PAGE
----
road.  Now we were less than a ¼ mile away and the smell of freshly poured
festival beer seemed to engulf the bus.  Then, suddenly, we lurched forward to a
bone jarring stop.  Reggie, to our shock, had slammed on the brakes.  Could it be
a breakdown?  A blown tire?  A passenger with the swine flu?  No, Reggie had to
go the bathroom.  This was the first time in the history of the world that the every
passenger on a beer drinking bus had wished the vehicle did not have a
restroom.  As Reggie briskly bounced to the back of the bus he answered our
silent stares by repeating over and over, “when you gotta go, you gotta go.”

Finally,the bus pulled in to the Hunter Mountain Resort’s parking area.  Reggie
neatly navigated away from the close to the main building, wide open spaces and
headed to the last spot in the huge lot.  We knew better than to even think about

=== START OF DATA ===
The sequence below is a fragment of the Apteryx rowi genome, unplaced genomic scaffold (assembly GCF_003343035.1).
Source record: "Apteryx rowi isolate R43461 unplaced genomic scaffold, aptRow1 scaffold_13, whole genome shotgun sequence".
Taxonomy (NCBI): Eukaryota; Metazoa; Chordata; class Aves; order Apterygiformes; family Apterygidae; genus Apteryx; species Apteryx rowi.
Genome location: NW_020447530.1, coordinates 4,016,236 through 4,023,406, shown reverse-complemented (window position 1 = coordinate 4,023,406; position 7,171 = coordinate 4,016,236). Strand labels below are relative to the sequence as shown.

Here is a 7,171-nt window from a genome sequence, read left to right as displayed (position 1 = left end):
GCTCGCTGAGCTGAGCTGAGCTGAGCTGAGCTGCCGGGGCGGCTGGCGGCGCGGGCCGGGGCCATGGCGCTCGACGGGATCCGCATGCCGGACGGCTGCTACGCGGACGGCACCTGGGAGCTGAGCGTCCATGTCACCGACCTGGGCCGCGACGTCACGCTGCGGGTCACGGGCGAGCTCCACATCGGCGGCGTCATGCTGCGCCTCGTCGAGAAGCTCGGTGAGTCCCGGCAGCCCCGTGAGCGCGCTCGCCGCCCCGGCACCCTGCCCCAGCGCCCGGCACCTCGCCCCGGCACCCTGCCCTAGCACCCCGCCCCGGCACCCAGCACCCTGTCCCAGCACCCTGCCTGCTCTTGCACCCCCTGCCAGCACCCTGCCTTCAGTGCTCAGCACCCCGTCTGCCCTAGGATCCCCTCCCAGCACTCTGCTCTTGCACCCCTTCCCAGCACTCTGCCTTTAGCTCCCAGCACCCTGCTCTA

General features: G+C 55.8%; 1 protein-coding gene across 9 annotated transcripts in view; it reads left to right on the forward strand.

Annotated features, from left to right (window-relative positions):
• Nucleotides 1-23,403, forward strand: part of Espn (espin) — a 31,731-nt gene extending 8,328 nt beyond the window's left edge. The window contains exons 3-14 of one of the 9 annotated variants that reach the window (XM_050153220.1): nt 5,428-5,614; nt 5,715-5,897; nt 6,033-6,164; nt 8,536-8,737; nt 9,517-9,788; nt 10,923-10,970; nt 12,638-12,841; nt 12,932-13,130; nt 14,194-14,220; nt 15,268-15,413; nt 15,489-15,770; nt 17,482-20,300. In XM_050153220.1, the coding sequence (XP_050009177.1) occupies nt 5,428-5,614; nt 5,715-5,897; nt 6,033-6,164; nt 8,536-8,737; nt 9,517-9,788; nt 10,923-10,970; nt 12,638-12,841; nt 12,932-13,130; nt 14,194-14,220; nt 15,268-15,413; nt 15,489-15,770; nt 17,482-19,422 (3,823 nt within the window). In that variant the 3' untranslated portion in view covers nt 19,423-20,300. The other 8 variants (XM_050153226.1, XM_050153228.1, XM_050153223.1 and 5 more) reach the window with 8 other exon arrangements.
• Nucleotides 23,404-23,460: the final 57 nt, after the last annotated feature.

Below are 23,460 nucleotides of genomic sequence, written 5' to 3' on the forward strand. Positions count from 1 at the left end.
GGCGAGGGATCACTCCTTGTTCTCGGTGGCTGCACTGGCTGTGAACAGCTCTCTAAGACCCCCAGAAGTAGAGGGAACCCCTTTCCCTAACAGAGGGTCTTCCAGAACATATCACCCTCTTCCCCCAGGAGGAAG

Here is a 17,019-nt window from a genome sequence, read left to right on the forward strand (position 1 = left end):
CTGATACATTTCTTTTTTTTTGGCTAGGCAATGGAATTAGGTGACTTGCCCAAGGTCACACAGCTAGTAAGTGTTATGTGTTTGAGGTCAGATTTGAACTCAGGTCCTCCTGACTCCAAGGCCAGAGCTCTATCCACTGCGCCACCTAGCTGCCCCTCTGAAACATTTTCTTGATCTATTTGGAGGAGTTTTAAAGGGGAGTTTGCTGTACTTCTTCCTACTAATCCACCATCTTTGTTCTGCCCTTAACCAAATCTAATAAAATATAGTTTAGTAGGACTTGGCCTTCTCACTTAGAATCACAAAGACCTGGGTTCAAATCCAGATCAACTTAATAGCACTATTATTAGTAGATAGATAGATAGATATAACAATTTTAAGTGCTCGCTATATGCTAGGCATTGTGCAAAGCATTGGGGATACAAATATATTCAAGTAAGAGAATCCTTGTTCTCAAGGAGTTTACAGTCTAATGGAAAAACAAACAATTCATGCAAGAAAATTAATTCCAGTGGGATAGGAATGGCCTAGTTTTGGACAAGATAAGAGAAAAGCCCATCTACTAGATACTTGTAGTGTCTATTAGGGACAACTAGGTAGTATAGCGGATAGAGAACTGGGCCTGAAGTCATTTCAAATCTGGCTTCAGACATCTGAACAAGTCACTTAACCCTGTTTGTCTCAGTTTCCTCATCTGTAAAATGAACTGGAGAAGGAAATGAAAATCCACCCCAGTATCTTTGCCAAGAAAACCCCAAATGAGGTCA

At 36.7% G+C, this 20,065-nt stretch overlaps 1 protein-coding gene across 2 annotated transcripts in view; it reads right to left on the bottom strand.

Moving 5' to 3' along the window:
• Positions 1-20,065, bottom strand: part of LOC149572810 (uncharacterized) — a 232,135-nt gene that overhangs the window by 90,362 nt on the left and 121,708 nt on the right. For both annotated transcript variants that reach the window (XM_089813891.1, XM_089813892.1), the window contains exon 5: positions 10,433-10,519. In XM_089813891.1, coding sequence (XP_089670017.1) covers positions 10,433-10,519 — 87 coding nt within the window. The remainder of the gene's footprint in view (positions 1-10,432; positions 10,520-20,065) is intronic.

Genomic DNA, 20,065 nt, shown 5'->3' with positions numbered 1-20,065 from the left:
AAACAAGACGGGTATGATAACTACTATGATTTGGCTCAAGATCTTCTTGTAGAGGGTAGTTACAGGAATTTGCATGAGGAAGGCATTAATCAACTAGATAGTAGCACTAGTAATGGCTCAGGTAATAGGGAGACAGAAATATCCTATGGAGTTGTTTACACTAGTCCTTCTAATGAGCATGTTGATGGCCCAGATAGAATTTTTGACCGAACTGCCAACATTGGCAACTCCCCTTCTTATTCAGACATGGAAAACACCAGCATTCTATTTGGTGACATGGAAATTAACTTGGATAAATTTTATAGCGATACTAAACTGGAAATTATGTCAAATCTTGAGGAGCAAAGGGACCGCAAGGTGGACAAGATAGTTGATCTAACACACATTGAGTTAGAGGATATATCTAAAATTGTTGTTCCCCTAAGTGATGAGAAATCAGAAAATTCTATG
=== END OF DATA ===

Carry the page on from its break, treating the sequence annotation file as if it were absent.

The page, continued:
asking why.  The bus’ door squeaked open and out we poured in full sprint toward
the festival ticket booth.  There we found the man who had actually planned the
trip, DJ Soboti, waiting for us with our tickets, wrist bands, festival programs, and
wine glasses inscribed with “Hunter Mountain”.   This guy just reeked with
efficiency even if he didn’t know why Hunter Mountain was giving out wine glasses
instead of beer ones.

Our group went into the main lobby area and it all lay before us -over one hundred
and twenty five beers to sample, an array of food sitting there for the taking,  and
lots of friendly beer loving people.   Some of our contingent immediately headed
for the rest rooms, some for the food, but 99.261% went for the beer.  As noted,
we are a beer club with standards.

As the hours of tasting mounted, spontaneous cheers of USA mingled with the
required hooting in tribute to the inevitable broken glass.  Strangers began
recommending beers to one another, brewers were happily expounding on their
creations, and countless smiles were exchanged between those on both sides of
the pouring stations.  Every tilt of a tap handle had become a celebration of the
brewers’ art. This festival, like the beverage being served, was exciting, satisfying,
and most of all, great fun.  

And we weren’t leaving until they shut the place down.
TAP Trip
by
Vince Capano